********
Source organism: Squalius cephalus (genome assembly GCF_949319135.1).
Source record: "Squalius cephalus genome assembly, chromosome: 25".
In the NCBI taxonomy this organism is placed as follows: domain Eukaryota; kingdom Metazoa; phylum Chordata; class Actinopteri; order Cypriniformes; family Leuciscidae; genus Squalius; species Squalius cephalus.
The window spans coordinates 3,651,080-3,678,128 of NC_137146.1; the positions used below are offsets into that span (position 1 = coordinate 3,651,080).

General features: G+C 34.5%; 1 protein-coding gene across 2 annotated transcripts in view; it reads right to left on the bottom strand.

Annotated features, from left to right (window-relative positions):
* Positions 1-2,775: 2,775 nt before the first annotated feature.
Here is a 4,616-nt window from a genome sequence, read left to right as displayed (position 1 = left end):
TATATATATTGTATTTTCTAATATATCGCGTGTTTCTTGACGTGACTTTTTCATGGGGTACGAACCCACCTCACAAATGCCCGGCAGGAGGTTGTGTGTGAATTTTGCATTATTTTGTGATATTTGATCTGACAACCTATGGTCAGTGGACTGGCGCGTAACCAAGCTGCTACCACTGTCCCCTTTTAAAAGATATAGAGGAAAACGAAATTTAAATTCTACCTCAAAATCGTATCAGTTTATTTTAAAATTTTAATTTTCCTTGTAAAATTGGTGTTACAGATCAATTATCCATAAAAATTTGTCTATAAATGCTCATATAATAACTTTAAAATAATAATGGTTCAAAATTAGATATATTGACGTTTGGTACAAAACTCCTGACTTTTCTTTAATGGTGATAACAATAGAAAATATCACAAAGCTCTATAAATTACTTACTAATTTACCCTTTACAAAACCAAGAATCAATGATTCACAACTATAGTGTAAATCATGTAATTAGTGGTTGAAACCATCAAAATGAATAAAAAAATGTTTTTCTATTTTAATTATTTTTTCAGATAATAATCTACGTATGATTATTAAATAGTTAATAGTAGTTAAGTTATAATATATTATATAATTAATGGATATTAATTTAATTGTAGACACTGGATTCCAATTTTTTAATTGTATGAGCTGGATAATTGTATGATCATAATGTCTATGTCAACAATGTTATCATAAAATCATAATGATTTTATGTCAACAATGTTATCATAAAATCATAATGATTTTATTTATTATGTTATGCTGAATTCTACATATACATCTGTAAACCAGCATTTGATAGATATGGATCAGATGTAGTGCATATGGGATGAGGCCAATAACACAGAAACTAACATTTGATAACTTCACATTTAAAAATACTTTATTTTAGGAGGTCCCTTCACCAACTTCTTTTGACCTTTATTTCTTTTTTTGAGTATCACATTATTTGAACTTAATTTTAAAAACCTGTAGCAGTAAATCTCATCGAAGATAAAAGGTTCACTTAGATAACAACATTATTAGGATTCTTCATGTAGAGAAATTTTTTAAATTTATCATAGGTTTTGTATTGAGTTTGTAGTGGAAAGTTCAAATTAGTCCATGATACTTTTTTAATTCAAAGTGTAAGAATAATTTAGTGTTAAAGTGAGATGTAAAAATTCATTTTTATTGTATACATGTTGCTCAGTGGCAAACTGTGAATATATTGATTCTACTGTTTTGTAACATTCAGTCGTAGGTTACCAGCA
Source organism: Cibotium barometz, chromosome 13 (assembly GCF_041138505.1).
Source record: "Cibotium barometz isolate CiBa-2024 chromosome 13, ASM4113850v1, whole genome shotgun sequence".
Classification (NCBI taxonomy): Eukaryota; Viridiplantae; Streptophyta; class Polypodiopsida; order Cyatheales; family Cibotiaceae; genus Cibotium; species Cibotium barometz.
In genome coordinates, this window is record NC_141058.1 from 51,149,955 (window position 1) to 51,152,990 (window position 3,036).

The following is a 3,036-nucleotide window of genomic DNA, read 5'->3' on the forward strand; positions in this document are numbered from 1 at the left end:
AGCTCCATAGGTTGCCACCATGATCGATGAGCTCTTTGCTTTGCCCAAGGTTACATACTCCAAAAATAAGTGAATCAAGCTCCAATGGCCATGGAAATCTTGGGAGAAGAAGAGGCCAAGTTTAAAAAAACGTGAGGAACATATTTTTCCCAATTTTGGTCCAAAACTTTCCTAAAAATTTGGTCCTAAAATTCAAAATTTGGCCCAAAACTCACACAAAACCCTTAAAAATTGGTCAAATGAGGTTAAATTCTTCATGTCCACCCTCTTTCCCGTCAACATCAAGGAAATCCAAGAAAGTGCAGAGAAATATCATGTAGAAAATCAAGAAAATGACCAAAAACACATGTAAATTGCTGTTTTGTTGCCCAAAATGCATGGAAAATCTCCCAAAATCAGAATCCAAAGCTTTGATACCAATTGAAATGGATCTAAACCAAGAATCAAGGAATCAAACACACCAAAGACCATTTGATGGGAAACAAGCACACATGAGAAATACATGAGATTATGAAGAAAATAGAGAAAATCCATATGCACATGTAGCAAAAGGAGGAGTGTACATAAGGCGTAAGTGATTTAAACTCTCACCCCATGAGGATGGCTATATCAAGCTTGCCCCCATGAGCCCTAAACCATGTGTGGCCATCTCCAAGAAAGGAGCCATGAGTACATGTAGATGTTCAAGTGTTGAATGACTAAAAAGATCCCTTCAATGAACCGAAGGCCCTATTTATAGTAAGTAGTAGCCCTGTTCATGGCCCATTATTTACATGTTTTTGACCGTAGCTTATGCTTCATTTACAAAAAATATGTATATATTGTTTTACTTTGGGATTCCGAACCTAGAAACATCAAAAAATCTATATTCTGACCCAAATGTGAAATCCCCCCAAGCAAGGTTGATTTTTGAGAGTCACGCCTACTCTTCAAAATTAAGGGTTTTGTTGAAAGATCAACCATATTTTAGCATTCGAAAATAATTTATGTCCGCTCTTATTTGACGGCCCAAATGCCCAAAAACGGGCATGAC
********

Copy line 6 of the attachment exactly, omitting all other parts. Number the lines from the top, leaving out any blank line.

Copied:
Annotated features, from left to right (window-relative positions):